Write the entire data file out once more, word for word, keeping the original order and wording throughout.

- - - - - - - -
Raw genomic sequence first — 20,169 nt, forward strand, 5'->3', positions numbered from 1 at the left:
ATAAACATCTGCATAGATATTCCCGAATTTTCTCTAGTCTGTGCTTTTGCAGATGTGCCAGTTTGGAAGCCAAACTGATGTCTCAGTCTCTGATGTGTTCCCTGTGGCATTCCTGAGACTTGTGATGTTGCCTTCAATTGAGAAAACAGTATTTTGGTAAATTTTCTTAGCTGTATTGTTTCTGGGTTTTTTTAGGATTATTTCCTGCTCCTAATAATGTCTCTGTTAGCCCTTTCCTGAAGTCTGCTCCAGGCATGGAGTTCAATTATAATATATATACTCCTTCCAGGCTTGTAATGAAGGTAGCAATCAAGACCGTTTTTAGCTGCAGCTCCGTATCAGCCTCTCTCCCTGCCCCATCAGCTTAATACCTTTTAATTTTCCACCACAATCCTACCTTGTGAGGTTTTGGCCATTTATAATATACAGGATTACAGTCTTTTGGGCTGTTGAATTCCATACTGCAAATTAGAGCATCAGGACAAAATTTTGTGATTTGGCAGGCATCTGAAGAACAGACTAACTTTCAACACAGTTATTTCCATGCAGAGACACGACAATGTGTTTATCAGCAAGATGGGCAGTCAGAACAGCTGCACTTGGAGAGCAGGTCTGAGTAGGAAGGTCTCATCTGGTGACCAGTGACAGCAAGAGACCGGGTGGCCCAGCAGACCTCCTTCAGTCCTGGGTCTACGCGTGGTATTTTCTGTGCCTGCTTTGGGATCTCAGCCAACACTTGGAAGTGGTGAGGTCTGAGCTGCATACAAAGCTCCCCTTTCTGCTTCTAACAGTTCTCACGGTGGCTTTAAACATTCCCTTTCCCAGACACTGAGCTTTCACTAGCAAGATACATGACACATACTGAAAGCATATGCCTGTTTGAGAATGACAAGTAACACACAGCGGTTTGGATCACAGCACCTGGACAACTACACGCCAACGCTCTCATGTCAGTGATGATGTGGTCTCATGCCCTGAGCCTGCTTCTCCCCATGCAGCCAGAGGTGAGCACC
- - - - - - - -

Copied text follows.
Raw genomic sequence first — 20,169 nt, forward strand, 5'->3', positions numbered from 1 at the left:
ATAAACATCTGCATAGATATTCCCGAATTTTCTCTAGTCTGTGCTTTTGCAGATGTGCCAGTTTGGAAGCCAAACTGATGTCTCAGTCTCTGATGTGTTCCCTGTGGCATTCCTGAGACTTGTGATGTTGCCTTCAATTGAGAAAACAGTATTTTGGTAAATTTTCTTAGCTGTATTGTTTCTGGGTTTTTTTAGGATTATTTCCTGCTCCTAATAATGTCTCTGTTAGCCCTTTCCTGAAGTCTGCTCCAGGCATGGAGTTCAATTATAATATATATACTCCTTCCAGGCTTGTAATGAAGGTAGCAATCAAGACCGTTTTTAGCTGCAGCTCCGTATCAGCCTCTCTCCCTGCCCCATCAGCTTAATACCTTTTAATTTTCCACCACAATCCTACCTTGTGAGGTTTTGGCCATTTATAATATACAGGATTACAGTCTTTTGGGCTGTTGAATTCCATACTGCAAATTAGAGCATCAGGACAAAATTTTGTGATTTGGCAGGCATCTGAAGAACAGACTAACTTTCAACACAGTTATTTCCATGCAGAGACACGACAATGTGTTTATCAGCAAGATGGGCAGTCAGAACAGCTGCACTTGGAGAGCAGGTCTGAGTAGGAAGGTCTCATCTGGTGACCAGTGACAGCAAGAGACCGGGTGGCCCAGCAGACCTCCTTCAGTCCTGGGTCTACGCGTGGTATTTTCTGTGCCTGCTTTGGGATCTCAGCCAACACTTGGAAGTGGTGAGGTCTGAGCTGCATACAAAGCTCCCCTTTCTGCTTCTAACAGTTCTCACGGTGGCTTTAAACATTCCCTTTCCCAGACACTGAGCTTTCACTAGCAAGATACATGACACATACTGAAAGCATATGCCTGTTTGAGAATGACAAGTAACACACAGCGGTTTGGATCACAGCACCTGGACAACTACACGCCAACGCTCTCATGTCAGTGATGATGTGGTCTCATGCCCTGAGCCTGCTTCTCCCCATGCAGCCAGAGGTGAGCACC